Big Bird Becomes Latest Issue in Campaign
Aside from President Barack Obama and Mitt Romney, Big Bird was one of the most talked about figure after the presidential debate Wednesday night. The feathered friend was placed in the spotlight after Romney said that he would cut funding for public broadcasting, even though he like Big Bird. Then President Obama started marking his Republican rival.
In Cleveland Friday, the president said that somebody was finally getting tough on Big Bird. He added that Governor Romney was going to allow Wall Street to run wild but he was going to put the hammer down on Sesame Street.
During the presidential debate Wednesday, Romney listed Public Broadcasting Service as one of the things that he would make to decrease the federal deficit. He also apologized to the moderator of the debate Jim Lehrer, who used to be a PBS host.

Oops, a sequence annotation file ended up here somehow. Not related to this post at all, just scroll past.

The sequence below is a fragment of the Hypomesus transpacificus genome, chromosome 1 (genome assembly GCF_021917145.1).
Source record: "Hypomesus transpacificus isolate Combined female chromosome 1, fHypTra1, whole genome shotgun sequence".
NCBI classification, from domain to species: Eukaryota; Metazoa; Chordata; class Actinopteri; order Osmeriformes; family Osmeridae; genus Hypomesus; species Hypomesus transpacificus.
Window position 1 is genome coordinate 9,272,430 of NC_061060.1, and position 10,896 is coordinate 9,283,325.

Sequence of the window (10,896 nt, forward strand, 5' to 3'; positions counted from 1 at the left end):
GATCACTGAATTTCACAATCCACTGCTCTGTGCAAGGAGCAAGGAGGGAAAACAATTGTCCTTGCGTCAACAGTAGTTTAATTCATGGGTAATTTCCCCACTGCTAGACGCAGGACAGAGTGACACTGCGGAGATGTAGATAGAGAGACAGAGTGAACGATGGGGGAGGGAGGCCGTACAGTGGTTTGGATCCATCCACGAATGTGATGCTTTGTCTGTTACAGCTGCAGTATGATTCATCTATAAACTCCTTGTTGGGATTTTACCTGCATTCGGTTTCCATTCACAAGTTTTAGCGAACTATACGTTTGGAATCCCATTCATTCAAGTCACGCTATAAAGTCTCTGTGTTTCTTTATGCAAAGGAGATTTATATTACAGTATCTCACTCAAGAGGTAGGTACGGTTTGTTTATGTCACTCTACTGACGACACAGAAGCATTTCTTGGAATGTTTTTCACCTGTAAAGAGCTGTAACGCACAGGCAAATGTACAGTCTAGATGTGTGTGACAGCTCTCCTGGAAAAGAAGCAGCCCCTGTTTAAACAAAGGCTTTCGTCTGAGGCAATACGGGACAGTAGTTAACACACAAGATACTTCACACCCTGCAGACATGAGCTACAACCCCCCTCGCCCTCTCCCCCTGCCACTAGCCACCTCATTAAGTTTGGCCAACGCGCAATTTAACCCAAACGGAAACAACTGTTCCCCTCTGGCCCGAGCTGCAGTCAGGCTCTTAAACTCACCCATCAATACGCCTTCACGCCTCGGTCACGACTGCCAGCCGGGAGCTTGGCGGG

Romney said that he likes PBS, Big Bird and Jim Lehrer but he was not going to keep spending money on stuff to borrow money from China to pay for them. Republicans wanted to cut PBS for years and Democrats responded each time by bringing out Big Bird and the rest of the Sesame Street characters.
But the truth is that cuts to the PBS would not kill Big Bird or any of the Sesame Street characters. According to Sherrie Westin, executive vice president and chief marketing officer of Sesame Workshop, Sesame Street gets very little funding from PBS. The show managed to get funding via licensed product, donations, and sponsorships.
She added that the debate should have been whether or not to cut funding of public broadcasting but they should not bring out Bird Big and say they’re going to kill Big Bird. The statement is misleading because even if funds were cut from PBS, Sesame Street would still be there.